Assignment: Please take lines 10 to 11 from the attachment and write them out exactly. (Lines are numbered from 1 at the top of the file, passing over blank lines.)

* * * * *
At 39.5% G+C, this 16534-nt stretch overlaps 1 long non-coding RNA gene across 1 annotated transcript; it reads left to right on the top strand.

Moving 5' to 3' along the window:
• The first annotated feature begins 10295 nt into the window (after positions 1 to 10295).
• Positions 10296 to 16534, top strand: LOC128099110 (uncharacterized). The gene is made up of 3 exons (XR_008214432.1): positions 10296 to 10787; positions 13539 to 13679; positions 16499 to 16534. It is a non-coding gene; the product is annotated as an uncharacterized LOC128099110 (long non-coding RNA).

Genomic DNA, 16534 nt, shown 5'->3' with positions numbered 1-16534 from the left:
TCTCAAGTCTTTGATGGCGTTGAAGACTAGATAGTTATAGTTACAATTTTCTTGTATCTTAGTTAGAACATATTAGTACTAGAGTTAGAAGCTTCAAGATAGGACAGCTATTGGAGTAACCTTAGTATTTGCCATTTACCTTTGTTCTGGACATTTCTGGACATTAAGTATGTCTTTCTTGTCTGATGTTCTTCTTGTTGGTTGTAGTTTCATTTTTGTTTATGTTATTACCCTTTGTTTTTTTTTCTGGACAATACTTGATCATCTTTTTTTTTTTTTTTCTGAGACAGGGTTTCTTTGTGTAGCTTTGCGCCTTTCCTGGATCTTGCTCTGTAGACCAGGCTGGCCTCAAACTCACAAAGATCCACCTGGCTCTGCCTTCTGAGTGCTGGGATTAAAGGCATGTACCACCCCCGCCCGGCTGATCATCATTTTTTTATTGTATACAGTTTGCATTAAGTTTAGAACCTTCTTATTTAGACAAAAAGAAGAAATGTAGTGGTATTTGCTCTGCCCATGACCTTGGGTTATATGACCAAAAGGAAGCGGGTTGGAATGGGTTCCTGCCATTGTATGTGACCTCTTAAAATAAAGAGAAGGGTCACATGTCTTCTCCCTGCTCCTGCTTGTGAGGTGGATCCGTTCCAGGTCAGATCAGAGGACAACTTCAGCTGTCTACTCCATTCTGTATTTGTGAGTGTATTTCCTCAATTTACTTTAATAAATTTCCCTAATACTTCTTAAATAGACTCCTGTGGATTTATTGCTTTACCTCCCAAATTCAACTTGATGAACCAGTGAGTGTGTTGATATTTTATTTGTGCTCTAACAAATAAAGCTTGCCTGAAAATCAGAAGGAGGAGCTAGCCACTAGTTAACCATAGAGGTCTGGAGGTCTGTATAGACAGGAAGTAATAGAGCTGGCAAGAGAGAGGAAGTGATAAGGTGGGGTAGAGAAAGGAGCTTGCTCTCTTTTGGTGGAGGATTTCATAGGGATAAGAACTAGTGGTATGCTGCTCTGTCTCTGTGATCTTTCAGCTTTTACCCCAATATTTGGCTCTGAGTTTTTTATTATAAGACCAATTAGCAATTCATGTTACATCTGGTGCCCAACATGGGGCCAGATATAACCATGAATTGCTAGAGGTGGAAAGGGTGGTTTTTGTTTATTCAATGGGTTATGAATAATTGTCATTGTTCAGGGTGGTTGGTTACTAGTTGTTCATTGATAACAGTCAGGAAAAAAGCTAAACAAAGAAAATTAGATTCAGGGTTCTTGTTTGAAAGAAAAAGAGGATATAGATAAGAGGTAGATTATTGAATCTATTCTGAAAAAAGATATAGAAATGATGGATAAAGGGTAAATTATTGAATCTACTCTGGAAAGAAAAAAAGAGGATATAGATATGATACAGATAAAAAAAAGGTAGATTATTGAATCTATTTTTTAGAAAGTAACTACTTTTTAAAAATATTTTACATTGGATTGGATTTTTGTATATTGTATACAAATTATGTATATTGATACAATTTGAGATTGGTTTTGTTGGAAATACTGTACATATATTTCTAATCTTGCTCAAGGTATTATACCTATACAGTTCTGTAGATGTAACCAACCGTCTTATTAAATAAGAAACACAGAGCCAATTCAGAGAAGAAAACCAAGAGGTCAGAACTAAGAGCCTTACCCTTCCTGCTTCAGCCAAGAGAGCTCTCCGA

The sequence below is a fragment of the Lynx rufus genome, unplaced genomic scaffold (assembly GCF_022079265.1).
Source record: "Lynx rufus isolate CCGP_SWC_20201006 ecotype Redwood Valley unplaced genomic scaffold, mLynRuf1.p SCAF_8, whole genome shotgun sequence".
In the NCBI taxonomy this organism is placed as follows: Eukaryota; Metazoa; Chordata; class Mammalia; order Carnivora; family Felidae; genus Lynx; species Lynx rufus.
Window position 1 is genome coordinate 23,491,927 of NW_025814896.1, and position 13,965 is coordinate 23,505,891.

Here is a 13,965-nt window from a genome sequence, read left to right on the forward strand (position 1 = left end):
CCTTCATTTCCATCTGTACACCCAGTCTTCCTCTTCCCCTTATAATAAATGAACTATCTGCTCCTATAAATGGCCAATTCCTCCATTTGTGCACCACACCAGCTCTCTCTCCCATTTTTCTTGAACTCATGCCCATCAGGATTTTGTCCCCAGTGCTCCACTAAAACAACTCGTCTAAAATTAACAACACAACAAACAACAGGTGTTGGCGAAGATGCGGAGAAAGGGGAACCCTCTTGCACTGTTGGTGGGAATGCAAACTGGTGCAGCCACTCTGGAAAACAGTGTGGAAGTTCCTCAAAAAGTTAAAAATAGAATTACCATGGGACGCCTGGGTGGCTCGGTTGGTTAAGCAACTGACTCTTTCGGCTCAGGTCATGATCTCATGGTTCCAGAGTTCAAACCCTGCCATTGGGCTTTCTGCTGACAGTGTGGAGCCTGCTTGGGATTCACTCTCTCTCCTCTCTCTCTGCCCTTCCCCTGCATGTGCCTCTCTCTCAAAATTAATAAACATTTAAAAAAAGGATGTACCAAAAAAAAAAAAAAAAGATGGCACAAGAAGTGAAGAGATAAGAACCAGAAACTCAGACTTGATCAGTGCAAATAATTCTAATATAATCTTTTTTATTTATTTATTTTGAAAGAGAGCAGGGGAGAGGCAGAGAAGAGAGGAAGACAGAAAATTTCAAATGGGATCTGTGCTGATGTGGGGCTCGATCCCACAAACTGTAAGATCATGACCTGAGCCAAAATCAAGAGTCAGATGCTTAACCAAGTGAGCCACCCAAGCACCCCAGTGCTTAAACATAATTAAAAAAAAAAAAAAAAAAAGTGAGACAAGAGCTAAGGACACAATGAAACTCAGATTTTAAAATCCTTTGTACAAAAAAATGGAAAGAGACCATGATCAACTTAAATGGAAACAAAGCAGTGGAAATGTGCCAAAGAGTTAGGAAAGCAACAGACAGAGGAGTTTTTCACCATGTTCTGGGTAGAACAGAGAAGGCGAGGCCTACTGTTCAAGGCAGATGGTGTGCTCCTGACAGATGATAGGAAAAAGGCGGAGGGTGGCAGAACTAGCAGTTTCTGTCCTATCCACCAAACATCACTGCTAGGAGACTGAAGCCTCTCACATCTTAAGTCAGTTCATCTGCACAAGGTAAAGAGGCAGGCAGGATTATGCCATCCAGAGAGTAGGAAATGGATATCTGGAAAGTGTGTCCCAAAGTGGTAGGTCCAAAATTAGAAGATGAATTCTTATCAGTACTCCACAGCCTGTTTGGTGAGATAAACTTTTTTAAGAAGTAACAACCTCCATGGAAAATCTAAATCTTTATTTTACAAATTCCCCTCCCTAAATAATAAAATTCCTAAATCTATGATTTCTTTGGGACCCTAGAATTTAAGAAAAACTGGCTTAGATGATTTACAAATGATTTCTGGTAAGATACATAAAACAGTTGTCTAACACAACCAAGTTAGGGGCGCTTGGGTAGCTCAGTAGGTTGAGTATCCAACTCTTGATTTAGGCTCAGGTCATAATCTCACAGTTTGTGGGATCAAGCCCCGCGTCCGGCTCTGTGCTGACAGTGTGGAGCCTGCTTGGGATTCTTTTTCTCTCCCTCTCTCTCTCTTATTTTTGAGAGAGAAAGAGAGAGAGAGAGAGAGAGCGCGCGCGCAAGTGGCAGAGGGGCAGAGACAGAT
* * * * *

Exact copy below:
Window position 1 is genome coordinate 23,491,927 of NW_025814896.1, and position 13,965 is coordinate 23,505,891.

Here is a 13,965-nt window from a genome sequence, read left to right on the forward strand (position 1 = left end):